The break between data and model is clear and occurs at about 10 days after the national confinement order. This fits closely with the timing expected due to established development of the disease. The incubation period before symptoms has been found to be between 2 and 12 days with a median value of 5 days. One may speculate 2 to 3 three days of worsening illness before those who eventually require emergency hospitalisation reach this stage. There may be a further delay of 1 or 2 days for a PCR result in the severely overloaded hospitals. There was some reduction of growth 2 or 3 days earlier but this was within normal variability of the data. Some spreading of magnitude of the change would be expected due to the variation of incubation period. This would be consistent with the earlier dip, though the evidence is inconclusive.

Standard epidemiological models predict a reduction in the rate of infections and were the main motivation for application of draconian confinement regulations. This analysis shows a rather sharp and well defined deviation can be found in the published clinical data with a timing consistent with the expected reduction in infections and thus number of reported cases.

Another notable feature is the appearance of a surprisingly regular weekly oscillation of significant magnitude in the data after confinement takes effect which was much less apparent previously. The trough of this cycle falls on Monday and Tuesday of the week. This cycle was isolated, as described. Figure 2 shows a repetition of the mean weekly cycle superimposed on the detrended case data.

The midpoints after day 95 ( Saturday 4 th April ) form a near straight line with a slope indistinguishable from zero. As a result, the last mid-point was taken as a fixed base to apply successive weekly mean cycles, both hind-cast and extrapolated.

Figure 1. shows the empirical model is a good match with recent weeks of case data and extrapolates it 10 days hence. Assuming that the initially detected lag between regulations and the impact on hospital admissions is still pertinent, the main effects of the relaxation of confinement rules would be expected to come into effect around day 115 ( Friday 24th April 2020 ) at the peak of the next weekly cycle, with initial signs 2 to 3 earlier.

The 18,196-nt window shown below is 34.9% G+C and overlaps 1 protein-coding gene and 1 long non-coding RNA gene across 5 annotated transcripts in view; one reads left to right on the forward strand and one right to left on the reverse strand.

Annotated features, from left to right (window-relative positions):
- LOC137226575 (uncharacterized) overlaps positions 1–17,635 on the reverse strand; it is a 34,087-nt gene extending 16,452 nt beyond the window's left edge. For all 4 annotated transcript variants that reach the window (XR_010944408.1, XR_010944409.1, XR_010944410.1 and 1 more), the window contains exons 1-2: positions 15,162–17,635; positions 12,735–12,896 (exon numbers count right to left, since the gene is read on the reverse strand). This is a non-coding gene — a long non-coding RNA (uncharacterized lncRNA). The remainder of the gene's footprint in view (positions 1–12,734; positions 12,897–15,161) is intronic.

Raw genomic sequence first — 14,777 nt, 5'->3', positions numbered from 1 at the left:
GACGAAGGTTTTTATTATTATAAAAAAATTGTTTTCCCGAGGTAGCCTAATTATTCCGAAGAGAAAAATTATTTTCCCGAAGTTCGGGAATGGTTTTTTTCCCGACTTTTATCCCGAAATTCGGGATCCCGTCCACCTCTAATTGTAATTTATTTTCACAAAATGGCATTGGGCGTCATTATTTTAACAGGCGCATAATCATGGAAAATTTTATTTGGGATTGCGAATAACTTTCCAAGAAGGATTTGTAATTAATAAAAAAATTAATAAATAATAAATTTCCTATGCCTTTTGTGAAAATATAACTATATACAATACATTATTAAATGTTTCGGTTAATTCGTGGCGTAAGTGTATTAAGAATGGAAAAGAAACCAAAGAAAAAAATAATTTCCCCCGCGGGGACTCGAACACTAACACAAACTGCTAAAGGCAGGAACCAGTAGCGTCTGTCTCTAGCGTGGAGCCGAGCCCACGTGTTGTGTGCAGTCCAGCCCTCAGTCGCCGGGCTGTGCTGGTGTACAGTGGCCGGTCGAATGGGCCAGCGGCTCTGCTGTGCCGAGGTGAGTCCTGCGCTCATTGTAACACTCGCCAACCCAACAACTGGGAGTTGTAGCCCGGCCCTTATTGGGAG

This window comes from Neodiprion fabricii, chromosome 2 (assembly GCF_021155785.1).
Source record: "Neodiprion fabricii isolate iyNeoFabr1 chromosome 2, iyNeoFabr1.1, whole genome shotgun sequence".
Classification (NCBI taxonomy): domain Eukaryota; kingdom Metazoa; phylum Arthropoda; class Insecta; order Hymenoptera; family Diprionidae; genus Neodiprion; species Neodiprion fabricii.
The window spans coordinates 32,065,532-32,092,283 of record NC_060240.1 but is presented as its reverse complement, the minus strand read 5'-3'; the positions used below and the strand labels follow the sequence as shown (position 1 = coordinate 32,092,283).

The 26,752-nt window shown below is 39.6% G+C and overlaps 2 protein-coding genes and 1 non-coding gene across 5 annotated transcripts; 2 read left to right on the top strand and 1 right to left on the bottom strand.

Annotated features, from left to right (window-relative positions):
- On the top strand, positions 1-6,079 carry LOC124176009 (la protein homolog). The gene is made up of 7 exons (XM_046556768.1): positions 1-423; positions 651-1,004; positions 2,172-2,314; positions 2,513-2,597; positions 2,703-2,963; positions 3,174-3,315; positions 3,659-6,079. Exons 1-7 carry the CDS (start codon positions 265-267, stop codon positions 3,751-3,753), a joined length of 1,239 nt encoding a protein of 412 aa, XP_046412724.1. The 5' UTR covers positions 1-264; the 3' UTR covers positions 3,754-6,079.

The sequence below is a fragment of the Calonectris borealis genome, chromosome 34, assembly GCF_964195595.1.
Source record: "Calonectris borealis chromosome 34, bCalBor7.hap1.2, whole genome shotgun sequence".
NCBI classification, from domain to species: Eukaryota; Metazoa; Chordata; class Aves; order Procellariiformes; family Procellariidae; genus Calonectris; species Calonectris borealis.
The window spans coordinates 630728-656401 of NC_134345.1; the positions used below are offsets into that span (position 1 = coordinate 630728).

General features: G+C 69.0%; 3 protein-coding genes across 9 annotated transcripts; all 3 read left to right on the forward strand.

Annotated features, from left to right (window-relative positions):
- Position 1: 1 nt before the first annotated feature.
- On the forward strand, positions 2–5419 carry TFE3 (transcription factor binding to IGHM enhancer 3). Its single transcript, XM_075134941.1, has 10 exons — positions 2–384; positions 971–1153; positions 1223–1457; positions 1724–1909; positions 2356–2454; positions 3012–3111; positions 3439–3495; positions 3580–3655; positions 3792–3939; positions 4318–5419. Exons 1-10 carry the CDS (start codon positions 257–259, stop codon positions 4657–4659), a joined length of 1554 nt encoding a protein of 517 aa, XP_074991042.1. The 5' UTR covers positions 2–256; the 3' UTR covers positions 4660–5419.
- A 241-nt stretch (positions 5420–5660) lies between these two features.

Figure 3. Showing the deviation of current case date in Italy from the extrapolation of the model fitted during restriction period.


The analysis successfully characterised a rather stable weekly cycle and the underlying trend in the post-confinement period in Italy. Comparison of the extrapolation of this model to the rate of change of new detected daily cases should provide a sensitive and fast responding metric to assess the initial effects of relaxation of confinement regulations. This will help inform the difficult balance between the immediate need to manage case loads by postponing infection rates and the massively destructive counter effects of continued confinement.

This will provide useful advanced knowledge to other countries who are a few weeks behind Italy in the evolution of a COVID-19 epidemic in their own populations.

UPDATE: Reprocessing the ECDC data released on 27 April 2020 shows a deviation from the model showing an upturn in the data points on the days which would usually be the lowest in the weekly cycle and a significant drop at would have been the peak of the weekly cycle under confinement. This shows a clear break from the established, stable pattern, but overall there is no net increase of decrease evident so far in the limited relaxation of movement restrctions.



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Data processing

Data processing was done using plotting software http://gnuplot.info and command line text processor ‘awk’. Both are multi-platform, freely available, open source software. In this instance processing was done on Linux OS but it should be readily run on other platforms.

There is also use of some simple awk scripts for data processing and organisation, the source for which is also provided. The code has been structured to allow rapid adaptation to different countries by changing a single variable. (This will need changing in three places). How suited other countries data are to this processing is not investigated, though Spain does seem to display a similar repetitive structure.

Supplementary Information

The code for reproducing the analysis and the above graphs can be downloaded from the following link: